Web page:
The court highlighted that Ripple’s promises or offers to its Institutional Buyers were not relevant to Programmatic Buyers since they were unaware of buying XRP from Ripple. Critically, with respect to promises made by Ripple, the court noted:

Ripple’s promotional materials, such as the “Ripple Primer” and the “Gateways” brochure, were widely circulated amongst potential investors like the Institutional Buyers. But there is no evidence that these documents were distributed more broadly to the general public, such as XRP purchasers on digital asset exchanges. Nor is there evidence that Programmatic Buyers understood that statements made by Larsen, Schwartz, Garlinghouse, and others were representations of Ripple and its efforts.

Judge Torres also emphasized objectivity and the focus on promises and offers made to investors. 

The record establishes that with respect to Programmatic Sales, Ripple did not make any promises or offers because Ripple did not know who was buying the XRP, and the purchasers did not know who was selling it.” 

Of course, some Programmatic Buyers may have purchased XRP with the expectation of profits to be derived from Ripple’s efforts. However, “[t]he inquiry is an objective one focusing on the promises and offers made to investors; it is not a search for the precise motivation of each individual participant.”

The court took into major account that Ripple had not to circulated its promotional material to public buyers.

Implications for the Blockchain Industry and Coinbase:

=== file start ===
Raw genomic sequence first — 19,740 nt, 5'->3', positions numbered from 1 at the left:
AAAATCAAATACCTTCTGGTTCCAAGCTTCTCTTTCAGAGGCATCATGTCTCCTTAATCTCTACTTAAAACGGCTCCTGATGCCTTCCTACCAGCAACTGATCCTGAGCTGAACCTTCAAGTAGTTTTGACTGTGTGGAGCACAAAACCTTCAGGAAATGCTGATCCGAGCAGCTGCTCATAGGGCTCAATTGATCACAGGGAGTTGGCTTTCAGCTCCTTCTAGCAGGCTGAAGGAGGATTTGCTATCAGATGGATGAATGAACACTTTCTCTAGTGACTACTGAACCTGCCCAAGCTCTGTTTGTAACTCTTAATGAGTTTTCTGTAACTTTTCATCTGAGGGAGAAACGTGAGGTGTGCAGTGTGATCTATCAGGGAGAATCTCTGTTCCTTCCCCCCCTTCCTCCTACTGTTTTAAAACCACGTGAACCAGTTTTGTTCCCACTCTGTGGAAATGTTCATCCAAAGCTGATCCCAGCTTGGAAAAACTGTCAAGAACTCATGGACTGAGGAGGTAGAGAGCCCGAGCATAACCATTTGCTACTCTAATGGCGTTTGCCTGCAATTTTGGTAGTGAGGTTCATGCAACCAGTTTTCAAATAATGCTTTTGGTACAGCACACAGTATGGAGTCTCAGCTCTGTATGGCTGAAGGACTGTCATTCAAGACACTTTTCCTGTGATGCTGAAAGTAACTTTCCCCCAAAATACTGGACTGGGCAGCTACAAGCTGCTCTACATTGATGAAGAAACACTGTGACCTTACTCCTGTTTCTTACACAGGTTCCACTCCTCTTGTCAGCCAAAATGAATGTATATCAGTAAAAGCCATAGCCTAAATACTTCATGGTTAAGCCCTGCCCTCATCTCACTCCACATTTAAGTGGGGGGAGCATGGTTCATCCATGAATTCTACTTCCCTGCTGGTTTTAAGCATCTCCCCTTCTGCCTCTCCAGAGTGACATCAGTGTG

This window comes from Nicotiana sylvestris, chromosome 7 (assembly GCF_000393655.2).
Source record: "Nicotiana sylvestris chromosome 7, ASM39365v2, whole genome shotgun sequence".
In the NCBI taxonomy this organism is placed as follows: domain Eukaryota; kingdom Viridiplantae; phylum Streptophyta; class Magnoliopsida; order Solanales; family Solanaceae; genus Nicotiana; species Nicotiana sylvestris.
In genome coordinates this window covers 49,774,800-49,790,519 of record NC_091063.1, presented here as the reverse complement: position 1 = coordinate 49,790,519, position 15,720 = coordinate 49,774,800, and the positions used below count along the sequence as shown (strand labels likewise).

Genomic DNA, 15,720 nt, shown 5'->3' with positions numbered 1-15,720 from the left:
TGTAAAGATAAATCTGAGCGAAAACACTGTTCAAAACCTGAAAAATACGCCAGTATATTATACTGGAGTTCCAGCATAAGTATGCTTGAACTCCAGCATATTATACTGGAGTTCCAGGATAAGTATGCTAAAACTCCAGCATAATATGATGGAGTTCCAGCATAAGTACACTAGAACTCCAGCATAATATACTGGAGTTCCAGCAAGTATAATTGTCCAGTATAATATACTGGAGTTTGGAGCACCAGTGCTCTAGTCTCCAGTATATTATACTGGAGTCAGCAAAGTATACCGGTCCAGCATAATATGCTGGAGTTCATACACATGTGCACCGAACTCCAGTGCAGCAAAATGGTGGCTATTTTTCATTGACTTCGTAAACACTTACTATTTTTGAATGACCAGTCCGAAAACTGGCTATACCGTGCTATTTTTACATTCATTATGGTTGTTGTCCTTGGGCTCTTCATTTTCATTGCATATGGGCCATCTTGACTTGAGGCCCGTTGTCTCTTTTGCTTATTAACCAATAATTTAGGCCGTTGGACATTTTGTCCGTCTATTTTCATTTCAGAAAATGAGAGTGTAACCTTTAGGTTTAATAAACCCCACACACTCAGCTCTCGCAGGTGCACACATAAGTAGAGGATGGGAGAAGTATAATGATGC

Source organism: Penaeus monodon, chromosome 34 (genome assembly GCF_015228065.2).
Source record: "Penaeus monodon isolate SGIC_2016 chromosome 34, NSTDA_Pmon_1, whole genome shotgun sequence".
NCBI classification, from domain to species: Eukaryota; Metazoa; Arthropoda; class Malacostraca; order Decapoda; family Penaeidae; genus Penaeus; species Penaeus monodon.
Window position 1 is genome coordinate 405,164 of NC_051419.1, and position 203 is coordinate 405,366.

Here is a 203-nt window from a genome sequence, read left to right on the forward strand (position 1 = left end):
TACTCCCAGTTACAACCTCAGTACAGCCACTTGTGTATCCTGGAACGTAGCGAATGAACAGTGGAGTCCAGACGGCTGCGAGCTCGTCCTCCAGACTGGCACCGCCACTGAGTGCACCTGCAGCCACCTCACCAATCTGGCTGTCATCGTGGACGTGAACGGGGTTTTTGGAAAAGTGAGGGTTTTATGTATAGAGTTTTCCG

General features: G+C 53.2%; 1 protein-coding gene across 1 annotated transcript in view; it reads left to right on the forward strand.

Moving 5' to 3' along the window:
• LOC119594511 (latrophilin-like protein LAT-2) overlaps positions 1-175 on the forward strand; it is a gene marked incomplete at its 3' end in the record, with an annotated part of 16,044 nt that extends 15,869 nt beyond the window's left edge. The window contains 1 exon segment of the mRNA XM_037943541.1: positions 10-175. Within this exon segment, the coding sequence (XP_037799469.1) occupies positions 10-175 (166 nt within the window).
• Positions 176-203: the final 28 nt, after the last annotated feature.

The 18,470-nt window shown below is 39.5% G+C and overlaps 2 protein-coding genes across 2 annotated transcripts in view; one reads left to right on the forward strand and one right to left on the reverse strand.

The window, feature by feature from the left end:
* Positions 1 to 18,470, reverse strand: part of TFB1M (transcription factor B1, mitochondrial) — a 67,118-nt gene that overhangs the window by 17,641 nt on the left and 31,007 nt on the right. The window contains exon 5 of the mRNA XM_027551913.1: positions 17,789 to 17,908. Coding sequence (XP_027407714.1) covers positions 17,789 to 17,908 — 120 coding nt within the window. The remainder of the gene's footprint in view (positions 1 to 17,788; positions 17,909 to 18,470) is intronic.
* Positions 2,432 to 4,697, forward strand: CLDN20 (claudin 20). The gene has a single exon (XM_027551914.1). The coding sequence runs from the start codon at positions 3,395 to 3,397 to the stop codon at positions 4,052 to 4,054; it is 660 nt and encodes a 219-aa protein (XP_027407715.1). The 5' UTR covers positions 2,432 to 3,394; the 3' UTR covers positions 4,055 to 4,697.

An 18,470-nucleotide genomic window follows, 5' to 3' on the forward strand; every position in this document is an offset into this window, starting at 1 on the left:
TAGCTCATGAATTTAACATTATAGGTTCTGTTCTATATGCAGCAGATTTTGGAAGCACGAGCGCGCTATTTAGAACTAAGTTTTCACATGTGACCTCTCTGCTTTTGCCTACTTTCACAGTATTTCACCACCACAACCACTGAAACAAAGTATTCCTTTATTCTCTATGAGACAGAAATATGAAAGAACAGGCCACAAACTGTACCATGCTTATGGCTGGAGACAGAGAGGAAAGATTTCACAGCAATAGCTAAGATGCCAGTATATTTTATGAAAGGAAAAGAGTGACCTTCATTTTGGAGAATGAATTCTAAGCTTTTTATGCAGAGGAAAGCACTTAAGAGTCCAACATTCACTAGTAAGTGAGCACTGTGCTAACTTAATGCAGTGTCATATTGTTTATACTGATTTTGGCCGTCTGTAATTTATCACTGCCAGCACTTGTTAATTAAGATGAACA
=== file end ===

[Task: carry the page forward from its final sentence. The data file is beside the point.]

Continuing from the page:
Let’s explore the implications of this ruling for the blockchain industry. 

It’s a significant win for public sales made by blockchain projects as the court recognizes that blind sales to public exchange buyers may not fall under securities regulations. This acknowledgment aligns with the unique characteristics of blockchain transactions and the decentralized nature of token exchanges.

Arguably, post-TDE exchange sales, in the absence of speculative public statements, do not amount to an issuance because buyers do not know from whom they are buying: “Indeed, Ripple’s Programmatic Sales were blind bid/ask transactions, and Programmatic Buyers could not have known if their payments of money went to Ripple, or any other seller of XRP.”

Likewise, expectation of profit on the basis of the issuer is not met when the buyer does not know from whom they are buying: “Programmatic Buyers purchased XRP with an expectation of profit, but they did not derive that expectation from Ripple’s efforts (as opposed to other factors, such as general cryptocurrency market trends)—particularly because none of the Programmatic Buyers were aware that they were buying XRP from Ripple.”

This ruling raises intriguing questions about the recent case against Coinbase, where the SEC alleged that Coinbase acted as an unregistered exchange for securities. 

Under the Ripple analysis, it casts doubts on whether any of the other tokens listed on Coinbase, which could be considered programmatic “blind sales,” would actually fall under securities regulations. 

It will be interesting to see how this ruling’s precedent affects the ongoing legal battles and whether it prompts the SEC to reconsider its approach to token sales conducted on platforms like Coinbase.

This article was originally published by Tim Bukher on Hackernoon.